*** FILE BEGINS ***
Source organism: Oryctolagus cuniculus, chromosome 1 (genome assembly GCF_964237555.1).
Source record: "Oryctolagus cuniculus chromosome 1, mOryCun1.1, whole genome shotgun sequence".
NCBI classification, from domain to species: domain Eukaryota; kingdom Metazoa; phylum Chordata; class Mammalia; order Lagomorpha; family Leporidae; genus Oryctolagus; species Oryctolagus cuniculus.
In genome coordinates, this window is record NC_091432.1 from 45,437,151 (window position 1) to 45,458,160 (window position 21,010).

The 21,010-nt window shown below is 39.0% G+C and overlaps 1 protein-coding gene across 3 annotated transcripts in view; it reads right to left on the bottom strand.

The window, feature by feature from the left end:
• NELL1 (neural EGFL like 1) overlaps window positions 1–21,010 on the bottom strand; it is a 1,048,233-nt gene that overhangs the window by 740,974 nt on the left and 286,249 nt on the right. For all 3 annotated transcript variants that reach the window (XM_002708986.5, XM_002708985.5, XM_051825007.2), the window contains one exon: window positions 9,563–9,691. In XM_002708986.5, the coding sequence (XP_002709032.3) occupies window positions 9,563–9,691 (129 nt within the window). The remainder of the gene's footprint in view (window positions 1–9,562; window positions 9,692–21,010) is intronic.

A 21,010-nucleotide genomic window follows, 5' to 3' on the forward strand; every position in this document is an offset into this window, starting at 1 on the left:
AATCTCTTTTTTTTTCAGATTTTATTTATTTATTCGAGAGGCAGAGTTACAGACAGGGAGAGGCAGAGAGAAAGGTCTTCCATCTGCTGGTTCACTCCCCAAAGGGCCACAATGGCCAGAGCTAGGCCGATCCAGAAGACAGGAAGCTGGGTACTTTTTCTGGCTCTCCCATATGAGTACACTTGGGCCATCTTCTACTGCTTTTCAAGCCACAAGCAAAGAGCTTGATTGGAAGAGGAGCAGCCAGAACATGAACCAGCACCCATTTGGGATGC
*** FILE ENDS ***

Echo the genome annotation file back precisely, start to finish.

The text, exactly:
Source organism: Oryctolagus cuniculus, chromosome 1 (genome assembly GCF_964237555.1).
Source record: "Oryctolagus cuniculus chromosome 1, mOryCun1.1, whole genome shotgun sequence".
NCBI classification, from domain to species: domain Eukaryota; kingdom Metazoa; phylum Chordata; class Mammalia; order Lagomorpha; family Leporidae; genus Oryctolagus; species Oryctolagus cuniculus.
In genome coordinates, this window is record NC_091432.1 from 45,437,151 (window position 1) to 45,458,160 (window position 21,010).

The 21,010-nt window shown below is 39.0% G+C and overlaps 1 protein-coding gene across 3 annotated transcripts in view; it reads right to left on the bottom strand.

The window, feature by feature from the left end:
• NELL1 (neural EGFL like 1) overlaps window positions 1–21,010 on the bottom strand; it is a 1,048,233-nt gene that overhangs the window by 740,974 nt on the left and 286,249 nt on the right. For all 3 annotated transcript variants that reach the window (XM_002708986.5, XM_002708985.5, XM_051825007.2), the window contains one exon: window positions 9,563–9,691. In XM_002708986.5, the coding sequence (XP_002709032.3) occupies window positions 9,563–9,691 (129 nt within the window). The remainder of the gene's footprint in view (window positions 1–9,562; window positions 9,692–21,010) is intronic.

A 21,010-nucleotide genomic window follows, 5' to 3' on the forward strand; every position in this document is an offset into this window, starting at 1 on the left:
AATCTCTTTTTTTTTCAGATTTTATTTATTTATTCGAGAGGCAGAGTTACAGACAGGGAGAGGCAGAGAGAAAGGTCTTCCATCTGCTGGTTCACTCCCCAAAGGGCCACAATGGCCAGAGCTAGGCCGATCCAGAAGACAGGAAGCTGGGTACTTTTTCTGGCTCTCCCATATGAGTACACTTGGGCCATCTTCTACTGCTTTTCAAGCCACAAGCAAAGAGCTTGATTGGAAGAGGAGCAGCCAGAACATGAACCAGCACCCATTTGGGATGC